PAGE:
Watergate burglary overseer Howard Hunt was set to appear Monday afternoon before the Watergate grand jury; he had blackmailed the White House by threatening to reveal “seamy stories,” and he knew several. Up next was deputy director of the Committee for the Re-Election of the President Jeb Stuart Magruder, whose will to continue committing perjury was weakening. If Magruder testified truthfully, he could incriminate John Mitchell — the “Big Enchilada,” as adviser John Ehrlichman called him, the nation’s chief law enforcement officer from 1969 to 1972, and of late the president’s raiser of hush money. And if Mitchell were indicted, “that’s the ball game,” Nixon said.

Saturday, April 14: Nixon spent seven hours strategizing with key advisers H.R. Haldeman and Ehrlichman, talking until midnight. They started by speculating about what Hunt might say to the prosecutors. “Question: Is Hunt prepared to talk on other activities he engaged in?” Nixon asked. These included breaking into Daniel Ellsberg’s psychiatrist’s office, forging diplomatic cables implicating JFK in the assassination of South Vietnam’s president, and being paid for his silence at trial. The demands for money in exchange for silence had not ceased; Nixon, Haldeman, and Ehrlichman discussed how to smuggle more than $300,000 in cash out of the White House and into the hands of the convicted burglars.

“Hunt’s testimony on hush money,” Nixon said, could lead prosecutors to the president’s doorstep. They wrestled with the implications of Magruder’s testimony. Ehrlichman composed an imaginary magazine story: “The White House’s main effort to cover up finally collapsed last week when the grand jury indicted John Mitchell and Jeb Magruder… The White House press secretary, Ron Ziegler, said the White House would have no comment.” The president moaned like a wounded man.

Magruder had just pointed a dagger close to the heart of the White House. “I’m going to plead guilty” and testify for the prosecution, he told Haldeman, who taped their telephone conversation. Magruder had implicated John Mitchell that day in an informal conversation with federal investigators. “I am in a terrible position because I committed perjury so many times” in the Watergate case and the cover-up. He couldn’t take it anymore, he said, and he had to seek absolution. Nixon, Haldeman, and Ehrlichman had arrived at a moment of truth — or falsehood. The Watergate break-in was one problem. The greater danger was the cover-up and the peril it posed to the president if it began coming apart.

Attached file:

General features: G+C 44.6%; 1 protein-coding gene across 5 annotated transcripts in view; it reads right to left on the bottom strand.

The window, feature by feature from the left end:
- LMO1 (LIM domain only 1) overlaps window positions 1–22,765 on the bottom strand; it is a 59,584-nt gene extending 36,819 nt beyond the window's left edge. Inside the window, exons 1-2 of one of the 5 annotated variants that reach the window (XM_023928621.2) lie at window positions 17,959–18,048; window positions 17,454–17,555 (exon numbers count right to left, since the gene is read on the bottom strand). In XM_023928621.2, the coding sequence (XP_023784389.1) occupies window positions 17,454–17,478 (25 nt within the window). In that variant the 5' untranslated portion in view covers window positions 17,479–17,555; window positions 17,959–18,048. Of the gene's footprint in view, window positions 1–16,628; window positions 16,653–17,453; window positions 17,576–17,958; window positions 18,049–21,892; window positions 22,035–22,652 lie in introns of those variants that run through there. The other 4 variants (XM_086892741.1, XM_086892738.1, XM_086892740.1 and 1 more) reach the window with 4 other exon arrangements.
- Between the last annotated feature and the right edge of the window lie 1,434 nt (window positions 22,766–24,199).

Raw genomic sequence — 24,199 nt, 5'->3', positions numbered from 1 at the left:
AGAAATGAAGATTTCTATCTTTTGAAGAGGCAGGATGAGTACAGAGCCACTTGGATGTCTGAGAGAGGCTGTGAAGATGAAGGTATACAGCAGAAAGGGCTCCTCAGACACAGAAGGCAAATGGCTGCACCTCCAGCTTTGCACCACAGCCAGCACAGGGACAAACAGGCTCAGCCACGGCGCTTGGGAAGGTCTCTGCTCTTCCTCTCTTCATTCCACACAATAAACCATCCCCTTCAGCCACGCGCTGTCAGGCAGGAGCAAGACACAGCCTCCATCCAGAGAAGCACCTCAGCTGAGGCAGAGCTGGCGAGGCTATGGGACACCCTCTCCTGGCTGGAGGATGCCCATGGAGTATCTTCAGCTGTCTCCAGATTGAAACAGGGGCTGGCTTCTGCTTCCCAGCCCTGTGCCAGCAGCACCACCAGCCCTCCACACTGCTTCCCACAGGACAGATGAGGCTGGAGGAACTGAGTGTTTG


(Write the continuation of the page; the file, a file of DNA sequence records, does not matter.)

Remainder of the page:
“There were eight or ten people around here who knew about this,” Ehrlichman said. “Bob knew. I knew.”

Then Nixon said — as if unconscious of his rolling tapes — “Well, I knew.” He was acutely aware that he was doomed if Dean testified about the cancer on his presidency and the million-dollar cure.

Haldeman: “If Dean testifies, it’s going to unscramble the whole omelet.”

Ehrlichman: “Dean seems to think that everybody in the place is going to get indicted” — referring to himself as well as Mitchell, Haldeman, Colson, and 10 more prominent presidential appointees — on charges including “paying the defendants for the purposes of keeping them, quote, on the reservation, unquote.”

Nixon: “They could try to tie you and Bob into a conspiracy to obstruct justice.”

As night fell, Dean returned from the Justice Department to deliver more startling news to the White House: that afternoon, Haldeman and Ehrlichman had become targets of the federal grand jury. Now no one could predict how far up the chain of command the criminal case could climb.

Ehrlichman, who recently had started taping his own telephone conversations, called Mitchell’s successor, Attorney General Richard Kleindienst. He began by saying he had spent the day with the president and had made some phone calls on his behalf.